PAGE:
As a small-business owner on Clay Street, the rough-and-tumble
community where he grew up, Michael McFarland was keenly aware of the need for mentors for the neighborhood's youth.
In the early 1970s, when he owned a laundromat there, he began an athletic club that allowed hundreds of low-income kids from the area to compete in organized sports like basketball and flag football.
As a coach, McFarland, nicknamed "Little Buck" for his short stature, not only taught sportsmanship; he exalted the importance of education. Over the years, he quietly helped dozens of African-Americans through college, giving his own money for tuition and books.
"I just always tried to help and give back what I can," said McFarland, 64, a retired federal worker who lives in Eastport. "The Good Book said, if you have an abundance of something — not that I have a lot of money — you're supposed to share."
McFarland is one of 10 people who will be honored for their contributions to the community Friday at the annual Dr.
, Jr. Awards Dinner. This year's event will also feature King's daughter, Bernice A. King, the executive officer of the Martin Luther King Jr. Center for Non-Violence in Atlanta, as the keynote speaker.
The annual dinner, in its 24th year, has helped create memorials to honor King (on the campus of
) and his widow, Coretta Scott King (on the campus of Sojourner-Douglass College in Edgewater). Anne Arundel is the only Maryland county that has memorials to both Kings.
Carl O. Snowden, director of the state attorney general's Office of Civil Rights and the chairman of the dinner, said the event is attended by over 1,000 people each year.
"It's important for us to be able to preserve his legacy and for the younger generations to know who he is," said Snowden. "His impact on society is continuing. Most heroes or great men are remembered for one thing they did. Dr. King's legacy just goes on and on and on, whether it's for gay rights, labor rights or Latino rights."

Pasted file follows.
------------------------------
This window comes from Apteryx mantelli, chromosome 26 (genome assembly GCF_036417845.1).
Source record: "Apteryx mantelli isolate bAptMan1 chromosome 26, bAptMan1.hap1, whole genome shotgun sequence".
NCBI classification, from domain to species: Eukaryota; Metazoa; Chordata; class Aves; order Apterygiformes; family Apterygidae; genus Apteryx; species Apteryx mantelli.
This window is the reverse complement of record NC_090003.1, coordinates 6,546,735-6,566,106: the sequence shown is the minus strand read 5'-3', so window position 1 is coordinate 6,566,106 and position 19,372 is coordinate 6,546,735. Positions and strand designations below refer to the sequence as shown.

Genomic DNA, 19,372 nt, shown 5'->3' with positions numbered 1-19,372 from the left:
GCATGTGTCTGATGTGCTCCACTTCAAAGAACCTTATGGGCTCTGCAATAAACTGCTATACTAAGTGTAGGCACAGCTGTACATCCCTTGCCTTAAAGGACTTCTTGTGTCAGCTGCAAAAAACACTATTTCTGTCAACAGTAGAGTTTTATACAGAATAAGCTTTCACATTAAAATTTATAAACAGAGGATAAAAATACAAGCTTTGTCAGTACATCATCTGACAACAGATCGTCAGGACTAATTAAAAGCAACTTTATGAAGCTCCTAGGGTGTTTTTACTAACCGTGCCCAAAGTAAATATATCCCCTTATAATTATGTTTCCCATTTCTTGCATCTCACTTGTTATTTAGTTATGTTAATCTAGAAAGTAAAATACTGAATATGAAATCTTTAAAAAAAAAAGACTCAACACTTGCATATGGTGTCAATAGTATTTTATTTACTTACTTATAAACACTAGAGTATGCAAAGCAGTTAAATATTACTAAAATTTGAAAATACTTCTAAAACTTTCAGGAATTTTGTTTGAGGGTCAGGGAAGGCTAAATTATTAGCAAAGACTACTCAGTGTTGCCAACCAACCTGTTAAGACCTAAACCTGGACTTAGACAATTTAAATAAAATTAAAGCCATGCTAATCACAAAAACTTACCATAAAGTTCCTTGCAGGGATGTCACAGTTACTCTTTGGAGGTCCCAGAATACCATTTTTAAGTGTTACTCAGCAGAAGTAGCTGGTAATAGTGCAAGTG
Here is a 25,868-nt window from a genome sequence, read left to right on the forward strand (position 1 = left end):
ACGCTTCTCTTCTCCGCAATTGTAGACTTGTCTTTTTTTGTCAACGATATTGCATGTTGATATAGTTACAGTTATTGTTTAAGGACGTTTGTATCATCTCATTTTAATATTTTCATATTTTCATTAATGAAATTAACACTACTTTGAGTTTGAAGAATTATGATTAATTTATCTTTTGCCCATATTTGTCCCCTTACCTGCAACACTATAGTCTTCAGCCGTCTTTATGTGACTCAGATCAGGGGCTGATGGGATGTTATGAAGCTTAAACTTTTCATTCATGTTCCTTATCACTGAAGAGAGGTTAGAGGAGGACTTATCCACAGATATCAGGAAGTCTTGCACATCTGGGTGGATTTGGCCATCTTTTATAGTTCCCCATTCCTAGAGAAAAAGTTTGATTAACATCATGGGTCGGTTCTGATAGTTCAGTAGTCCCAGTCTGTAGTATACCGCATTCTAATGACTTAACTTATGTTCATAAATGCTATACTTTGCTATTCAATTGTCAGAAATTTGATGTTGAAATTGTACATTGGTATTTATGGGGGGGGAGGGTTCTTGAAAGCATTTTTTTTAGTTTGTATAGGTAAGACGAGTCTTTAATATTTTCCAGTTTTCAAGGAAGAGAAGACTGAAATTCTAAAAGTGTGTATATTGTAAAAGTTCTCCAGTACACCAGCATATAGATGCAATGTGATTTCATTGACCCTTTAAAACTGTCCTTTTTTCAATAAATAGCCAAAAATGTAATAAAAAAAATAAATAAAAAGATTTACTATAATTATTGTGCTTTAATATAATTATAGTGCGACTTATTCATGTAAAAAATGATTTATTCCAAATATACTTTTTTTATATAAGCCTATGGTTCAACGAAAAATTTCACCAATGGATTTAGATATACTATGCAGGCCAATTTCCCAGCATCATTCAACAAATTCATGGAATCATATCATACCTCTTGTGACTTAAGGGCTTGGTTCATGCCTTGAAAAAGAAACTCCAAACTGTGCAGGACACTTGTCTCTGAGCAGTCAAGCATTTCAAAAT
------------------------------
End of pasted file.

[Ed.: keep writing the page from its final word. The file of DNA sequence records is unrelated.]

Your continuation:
McFarland, one of nine children, graduated in 1964 from the segregated and now-closed Wiley H. Bates High School. He worked as a materials engineering technician for the federal government, retiring in 2005 after 36 years.
He began the CLM Athletic Club, which sponsored scores of youngsters in the city's summer recreation sports program and won several championships, beginning in the 1970s. As the youths went on to college, he would chip in with money when they needed it, and he often provided rides to and from the colleges, in places like Pennsylvania and West Virginia, during holiday breaks.
"He has not only mentored young people, but has served as a surrogate dad for young boys whose fathers were missing in their lives," a statement from the awards dinner committee says. "Over the years, he has assisted many young people in their quest to attend college. He assisted them with tuition, books, transportation and moral support. His only request is that they succeed."
McFarland's brother, Robert Eades, a well-known Annapolis civil rights activist, said his brother never sought to publicize his good works.
"He just quietly goes about doing what he does," said Eades. "He coached these boys — they're teachers and politicians, they're all across the country. But they all came though his athletic club, and he pushed them and told them education is No. 1."
McFarland, who now owns and operates a lawn care service, said he's honored to receive an award in King's name. He remembers marching against segregation in Annapolis in his high school years.
"I just couldn't believe it," he said of the award. "I was wondering if they had the right person. This would be the pinnacle of all awards that I've ever received. It's one of them nice things."
Other honorees are: Laurie Sharp, president of Anne Arundel Women Giving Together; Lt. Gov.
President Alva Sheppard Johnson; Lou Aymard, a psychology professor at the local community college; Capt. Stephen B. Latta, director of admissions for the
; Geraldine Queen-Lippman, a community activist; Joanna R. Hanes-Lahr, a community activist; Shuaib Bin Neel of the Concerned Muslims of Annapolis; and U.S. Rep. Chris Van Hollen.
The dinner will take place at 6 p.m. at